3) Necessity of restoration of the mission of the International Committee of the Red Cross (ICRC) in Uzbekistan. The program of visitation to detainees and prisoners was terminated in March 2013 due to Uzbek government’s interference in operating standard procedures of the organisation. According to our sources, the mortality rate in prisons dramatically increases due to disease that are caused by deplorable confinement conditions and limited access to medical care.

            4) Extended prison sentence. The practice of multi-year extensions of sentences to human rights activists, journalists, members of political opposition and thousands of religious prisoners became a standard practice. Uzbekistan’s Criminal Code provides for the offense of “disobedience to legitimate orders of the administration of institution of execution of penalty” (Article 221), often referred to as “violations of prison rules”, on which authorities base the extensions of prisoners' sentences. This unlawful practice leads to life long prison terms.

            5) Forced labour system of cotton production remains fundamentally unchanged. In 2014, as in previous years, the government used coercive means to ensure that farmers met state quotas for cotton production and to systematically mobilise millions of people to pick cotton throughout the country. Where people were unable or did not want to harvest cotton the government forced them to pay to hire replacement workers. In the culmination of changes that began two years ago, the government did not mobilise en masse children to harvest cotton in 2014. It failed, however, to end the use of child labor in cotton production as in some regions local authorities forcibly mobilised children, particularly in the later weeks of the harvest, in order to meet quotas assigned by the central government. The forced labour system violates international labour conventions and national law. It also drives farmers into debt – leading many to emigrate (over 25% of the Uzbek population works as labor migrants in Russia and Kazakhstan), and some to commit suicide (including Habibullo Egamberdiev on October 17, 2014); deprives citizens of full access to health-care and education during the cotton harvest. The forced labour system also led to 15 deaths in 2014. The estimated $1 billion annual income from cotton disappears into the Selkhozfond, a secret fund in the Finance Ministry to which only the highest level government officials have access.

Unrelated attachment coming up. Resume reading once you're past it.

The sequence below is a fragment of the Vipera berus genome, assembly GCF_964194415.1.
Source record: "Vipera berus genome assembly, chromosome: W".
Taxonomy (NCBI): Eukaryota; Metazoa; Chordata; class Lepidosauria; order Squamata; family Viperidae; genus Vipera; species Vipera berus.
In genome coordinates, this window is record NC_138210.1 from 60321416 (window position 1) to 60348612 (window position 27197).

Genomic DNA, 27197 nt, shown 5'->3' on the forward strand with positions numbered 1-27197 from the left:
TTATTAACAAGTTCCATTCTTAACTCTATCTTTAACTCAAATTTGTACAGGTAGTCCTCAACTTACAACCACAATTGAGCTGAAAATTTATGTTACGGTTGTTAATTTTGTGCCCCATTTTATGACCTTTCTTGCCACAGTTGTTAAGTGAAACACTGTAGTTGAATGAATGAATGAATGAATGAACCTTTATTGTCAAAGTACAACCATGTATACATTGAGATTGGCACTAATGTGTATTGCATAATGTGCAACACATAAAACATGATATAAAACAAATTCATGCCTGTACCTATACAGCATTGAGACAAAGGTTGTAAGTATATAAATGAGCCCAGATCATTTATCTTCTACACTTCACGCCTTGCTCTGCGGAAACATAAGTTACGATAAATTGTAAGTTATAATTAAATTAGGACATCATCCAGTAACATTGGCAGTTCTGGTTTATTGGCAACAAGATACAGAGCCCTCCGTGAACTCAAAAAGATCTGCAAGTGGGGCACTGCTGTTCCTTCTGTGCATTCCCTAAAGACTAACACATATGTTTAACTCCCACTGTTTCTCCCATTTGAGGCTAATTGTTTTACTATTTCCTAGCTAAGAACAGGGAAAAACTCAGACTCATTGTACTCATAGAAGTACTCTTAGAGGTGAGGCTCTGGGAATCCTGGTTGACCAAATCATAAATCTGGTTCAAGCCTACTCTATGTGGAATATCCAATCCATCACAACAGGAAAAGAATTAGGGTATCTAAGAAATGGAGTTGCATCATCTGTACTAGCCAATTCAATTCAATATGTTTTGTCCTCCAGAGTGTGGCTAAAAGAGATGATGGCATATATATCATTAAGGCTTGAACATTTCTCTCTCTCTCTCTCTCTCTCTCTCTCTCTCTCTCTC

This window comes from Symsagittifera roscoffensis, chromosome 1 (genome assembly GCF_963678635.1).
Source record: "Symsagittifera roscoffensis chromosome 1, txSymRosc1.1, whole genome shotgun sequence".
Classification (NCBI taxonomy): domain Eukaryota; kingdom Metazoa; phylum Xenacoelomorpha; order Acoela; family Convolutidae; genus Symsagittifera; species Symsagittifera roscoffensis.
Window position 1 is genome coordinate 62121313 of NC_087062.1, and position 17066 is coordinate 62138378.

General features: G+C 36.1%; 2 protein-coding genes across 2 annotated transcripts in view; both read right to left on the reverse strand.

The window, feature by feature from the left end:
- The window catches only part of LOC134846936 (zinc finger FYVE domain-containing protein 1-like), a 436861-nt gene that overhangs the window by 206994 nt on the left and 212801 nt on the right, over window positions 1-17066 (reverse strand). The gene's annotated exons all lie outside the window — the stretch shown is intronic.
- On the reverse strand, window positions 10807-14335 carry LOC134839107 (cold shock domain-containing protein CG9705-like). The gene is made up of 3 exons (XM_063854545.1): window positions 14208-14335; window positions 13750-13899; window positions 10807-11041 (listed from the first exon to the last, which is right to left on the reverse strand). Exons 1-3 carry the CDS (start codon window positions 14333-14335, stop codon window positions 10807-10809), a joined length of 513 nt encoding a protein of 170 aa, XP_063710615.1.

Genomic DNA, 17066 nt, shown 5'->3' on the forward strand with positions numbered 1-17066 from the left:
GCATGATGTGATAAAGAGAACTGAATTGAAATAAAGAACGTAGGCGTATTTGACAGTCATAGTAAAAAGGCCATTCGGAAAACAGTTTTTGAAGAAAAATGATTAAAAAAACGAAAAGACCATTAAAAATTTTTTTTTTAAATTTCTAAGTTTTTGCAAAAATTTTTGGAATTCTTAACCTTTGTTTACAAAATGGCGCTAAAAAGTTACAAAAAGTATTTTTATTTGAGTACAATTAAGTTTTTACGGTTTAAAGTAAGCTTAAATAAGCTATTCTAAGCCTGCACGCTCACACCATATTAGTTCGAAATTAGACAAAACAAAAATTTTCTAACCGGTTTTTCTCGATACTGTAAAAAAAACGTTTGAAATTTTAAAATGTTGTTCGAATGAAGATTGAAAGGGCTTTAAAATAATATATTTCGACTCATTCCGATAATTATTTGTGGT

6) Closing the office of the HRW. In 2007 the Tashkent office of Human Rights Watch that had operated in Uzbekistan for 15 years was closed. This organisation has earned a special trust among the people of the country. It was banned for its principled assessment of human rights situation in Uzbekistan and tragic events in Andijan in 2005. One of the conditions for lifting the EU sanctions applied against Uzbekistan was the resumption of the activities of HRW in the country. Uzbekistan has not complied with this condition.

            7) The case against the «Traitor of the Motherland». Also, citizens of Uzbekistan who were deported from the countries where they claimed asylum are subjected to repression on their forced return to Uzbekistan. They are labelled as the traitors, tortured and imprisoned for up to 13 years; according to data available to us, the case against the “traitors” has subjected about 70 people to prosecution in Uzbekistan.

            8) On the continuing practice of persecution of civil society activists and other objectionable individuals by the government officials. Harassment, including criminal persecution of dissidents and critics of the authorities, civil society activists, members of the opposition, independent journalists, representatives of various religious groups, human rights activists and their family members by the authorities continues. In Uzbekistan, there are about 10 thousand people convicted for belonging to a religious group. 40 civil society activists, journalists and human rights defenders are in prison. Over the past 10 years 487 civil society activists were subjected to repression. In recent years, critics of the regime are systematically prohibited from leaving the country;